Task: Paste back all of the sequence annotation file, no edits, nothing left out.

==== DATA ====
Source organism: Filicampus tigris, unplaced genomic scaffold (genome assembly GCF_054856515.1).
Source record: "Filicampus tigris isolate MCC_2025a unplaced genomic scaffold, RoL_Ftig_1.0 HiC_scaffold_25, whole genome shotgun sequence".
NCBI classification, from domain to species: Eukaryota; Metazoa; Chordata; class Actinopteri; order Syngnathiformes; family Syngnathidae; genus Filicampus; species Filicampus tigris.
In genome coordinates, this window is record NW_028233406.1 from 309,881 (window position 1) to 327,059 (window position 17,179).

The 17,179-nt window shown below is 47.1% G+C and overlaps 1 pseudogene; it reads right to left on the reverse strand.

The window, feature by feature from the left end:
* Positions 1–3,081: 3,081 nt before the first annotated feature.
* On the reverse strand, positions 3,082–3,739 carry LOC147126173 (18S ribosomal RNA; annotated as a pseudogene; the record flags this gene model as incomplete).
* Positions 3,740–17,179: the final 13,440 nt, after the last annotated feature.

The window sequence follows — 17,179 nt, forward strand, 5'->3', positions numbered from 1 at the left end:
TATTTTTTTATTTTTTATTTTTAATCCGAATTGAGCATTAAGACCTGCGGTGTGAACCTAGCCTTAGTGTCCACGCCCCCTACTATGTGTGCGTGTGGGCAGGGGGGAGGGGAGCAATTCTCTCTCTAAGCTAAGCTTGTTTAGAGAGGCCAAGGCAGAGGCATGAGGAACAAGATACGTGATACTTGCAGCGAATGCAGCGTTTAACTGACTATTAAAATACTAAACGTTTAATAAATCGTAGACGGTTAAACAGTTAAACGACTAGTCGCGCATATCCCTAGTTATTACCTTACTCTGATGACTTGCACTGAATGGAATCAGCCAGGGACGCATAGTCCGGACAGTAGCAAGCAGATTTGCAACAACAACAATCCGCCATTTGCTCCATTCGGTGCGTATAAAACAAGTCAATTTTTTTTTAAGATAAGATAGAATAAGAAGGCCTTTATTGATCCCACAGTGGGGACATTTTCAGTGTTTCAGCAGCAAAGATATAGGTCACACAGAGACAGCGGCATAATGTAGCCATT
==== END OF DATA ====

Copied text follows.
Source organism: Filicampus tigris, unplaced genomic scaffold (genome assembly GCF_054856515.1).
Source record: "Filicampus tigris isolate MCC_2025a unplaced genomic scaffold, RoL_Ftig_1.0 HiC_scaffold_25, whole genome shotgun sequence".
NCBI classification, from domain to species: Eukaryota; Metazoa; Chordata; class Actinopteri; order Syngnathiformes; family Syngnathidae; genus Filicampus; species Filicampus tigris.
In genome coordinates, this window is record NW_028233406.1 from 309,881 (window position 1) to 327,059 (window position 17,179).

The 17,179-nt window shown below is 47.1% G+C and overlaps 1 pseudogene; it reads right to left on the reverse strand.

The window, feature by feature from the left end:
* Positions 1–3,081: 3,081 nt before the first annotated feature.
* On the reverse strand, positions 3,082–3,739 carry LOC147126173 (18S ribosomal RNA; annotated as a pseudogene; the record flags this gene model as incomplete).
* Positions 3,740–17,179: the final 13,440 nt, after the last annotated feature.

The window sequence follows — 17,179 nt, forward strand, 5'->3', positions numbered from 1 at the left end:
TATTTTTTTATTTTTTATTTTTAATCCGAATTGAGCATTAAGACCTGCGGTGTGAACCTAGCCTTAGTGTCCACGCCCCCTACTATGTGTGCGTGTGGGCAGGGGGGAGGGGAGCAATTCTCTCTCTAAGCTAAGCTTGTTTAGAGAGGCCAAGGCAGAGGCATGAGGAACAAGATACGTGATACTTGCAGCGAATGCAGCGTTTAACTGACTATTAAAATACTAAACGTTTAATAAATCGTAGACGGTTAAACAGTTAAACGACTAGTCGCGCATATCCCTAGTTATTACCTTACTCTGATGACTTGCACTGAATGGAATCAGCCAGGGACGCATAGTCCGGACAGTAGCAAGCAGATTTGCAACAACAACAATCCGCCATTTGCTCCATTCGGTGCGTATAAAACAAGTCAATTTTTTTTTAAGATAAGATAGAATAAGAAGGCCTTTATTGATCCCACAGTGGGGACATTTTCAGTGTTTCAGCAGCAAAGATATAGGTCACACAGAGACAGCGGCATAATGTAGCCATT